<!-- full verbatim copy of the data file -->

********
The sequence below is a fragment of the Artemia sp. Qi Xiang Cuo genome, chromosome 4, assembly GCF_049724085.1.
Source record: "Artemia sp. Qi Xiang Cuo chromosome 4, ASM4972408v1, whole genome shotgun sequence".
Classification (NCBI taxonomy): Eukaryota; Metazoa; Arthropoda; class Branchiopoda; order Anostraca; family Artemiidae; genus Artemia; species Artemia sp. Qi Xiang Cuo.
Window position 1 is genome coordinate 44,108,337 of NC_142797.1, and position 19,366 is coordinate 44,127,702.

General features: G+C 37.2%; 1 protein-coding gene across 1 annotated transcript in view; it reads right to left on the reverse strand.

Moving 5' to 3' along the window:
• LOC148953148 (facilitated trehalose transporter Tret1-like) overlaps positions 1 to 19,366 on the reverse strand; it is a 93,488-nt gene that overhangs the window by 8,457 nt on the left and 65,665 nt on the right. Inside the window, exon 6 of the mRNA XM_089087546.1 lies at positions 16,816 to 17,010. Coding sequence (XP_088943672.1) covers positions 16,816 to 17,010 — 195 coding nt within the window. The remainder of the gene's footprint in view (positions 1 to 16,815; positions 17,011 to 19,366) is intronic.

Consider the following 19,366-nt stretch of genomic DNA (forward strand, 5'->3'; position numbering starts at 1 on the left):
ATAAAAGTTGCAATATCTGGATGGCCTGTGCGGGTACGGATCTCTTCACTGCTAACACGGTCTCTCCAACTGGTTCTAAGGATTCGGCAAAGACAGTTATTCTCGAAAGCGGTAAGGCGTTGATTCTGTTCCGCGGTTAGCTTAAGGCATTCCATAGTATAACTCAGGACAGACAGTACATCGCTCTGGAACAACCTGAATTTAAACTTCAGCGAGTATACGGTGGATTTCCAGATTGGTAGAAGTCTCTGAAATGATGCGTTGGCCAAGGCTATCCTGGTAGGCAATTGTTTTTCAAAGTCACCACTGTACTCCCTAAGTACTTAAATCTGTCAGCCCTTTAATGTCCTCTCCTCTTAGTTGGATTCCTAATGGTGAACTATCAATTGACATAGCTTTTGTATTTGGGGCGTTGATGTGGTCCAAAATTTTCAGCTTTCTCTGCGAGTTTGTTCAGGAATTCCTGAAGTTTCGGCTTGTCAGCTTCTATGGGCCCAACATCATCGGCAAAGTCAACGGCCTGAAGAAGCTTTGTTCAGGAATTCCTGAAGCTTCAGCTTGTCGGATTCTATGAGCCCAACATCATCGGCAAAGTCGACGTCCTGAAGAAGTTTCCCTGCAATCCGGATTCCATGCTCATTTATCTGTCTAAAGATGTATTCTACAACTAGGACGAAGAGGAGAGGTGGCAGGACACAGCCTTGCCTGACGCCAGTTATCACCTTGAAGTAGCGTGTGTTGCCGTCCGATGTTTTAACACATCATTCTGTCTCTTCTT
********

The sequence below is a fragment of the Artemia sp. Qi Xiang Cuo genome, chromosome 4, assembly GCF_049724085.1.
Source record: "Artemia sp. Qi Xiang Cuo chromosome 4, ASM4972408v1, whole genome shotgun sequence".
Classification (NCBI taxonomy): Eukaryota; Metazoa; Arthropoda; class Branchiopoda; order Anostraca; family Artemiidae; genus Artemia; species Artemia sp. Qi Xiang Cuo.
Window position 1 is genome coordinate 44,108,337 of NC_142797.1, and position 19,366 is coordinate 44,127,702.

General features: G+C 37.2%; 1 protein-coding gene across 1 annotated transcript in view; it reads right to left on the reverse strand.

Moving 5' to 3' along the window:
• LOC148953148 (facilitated trehalose transporter Tret1-like) overlaps positions 1 to 19,366 on the reverse strand; it is a 93,488-nt gene that overhangs the window by 8,457 nt on the left and 65,665 nt on the right. Inside the window, exon 6 of the mRNA XM_089087546.1 lies at positions 16,816 to 17,010. Coding sequence (XP_088943672.1) covers positions 16,816 to 17,010 — 195 coding nt within the window. The remainder of the gene's footprint in view (positions 1 to 16,815; positions 17,011 to 19,366) is intronic.

Consider the following 19,366-nt stretch of genomic DNA (forward strand, 5'->3'; position numbering starts at 1 on the left):
ATAAAAGTTGCAATATCTGGATGGCCTGTGCGGGTACGGATCTCTTCACTGCTAACACGGTCTCTCCAACTGGTTCTAAGGATTCGGCAAAGACAGTTATTCTCGAAAGCGGTAAGGCGTTGATTCTGTTCCGCGGTTAGCTTAAGGCATTCCATAGTATAACTCAGGACAGACAGTACATCGCTCTGGAACAACCTGAATTTAAACTTCAGCGAGTATACGGTGGATTTCCAGATTGGTAGAAGTCTCTGAAATGATGCGTTGGCCAAGGCTATCCTGGTAGGCAATTGTTTTTCAAAGTCACCACTGTACTCCCTAAGTACTTAAATCTGTCAGCCCTTTAATGTCCTCTCCTCTTAGTTGGATTCCTAATGGTGAACTATCAATTGACATAGCTTTTGTATTTGGGGCGTTGATGTGGTCCAAAATTTTCAGCTTTCTCTGCGAGTTTGTTCAGGAATTCCTGAAGTTTCGGCTTGTCAGCTTCTATGGGCCCAACATCATCGGCAAAGTCAACGGCCTGAAGAAGCTTTGTTCAGGAATTCCTGAAGCTTCAGCTTGTCGGATTCTATGAGCCCAACATCATCGGCAAAGTCGACGTCCTGAAGAAGTTTCCCTGCAATCCGGATTCCATGCTCATTTATCTGTCTAAAGATGTATTCTACAACTAGGACGAAGAGGAGAGGTGGCAGGACACAGCCTTGCCTGACGCCAGTTATCACCTTGAAGTAGCGTGTGTTGCCGTCCGATGTTTTAACACATCATTCTGTCTCTTCTT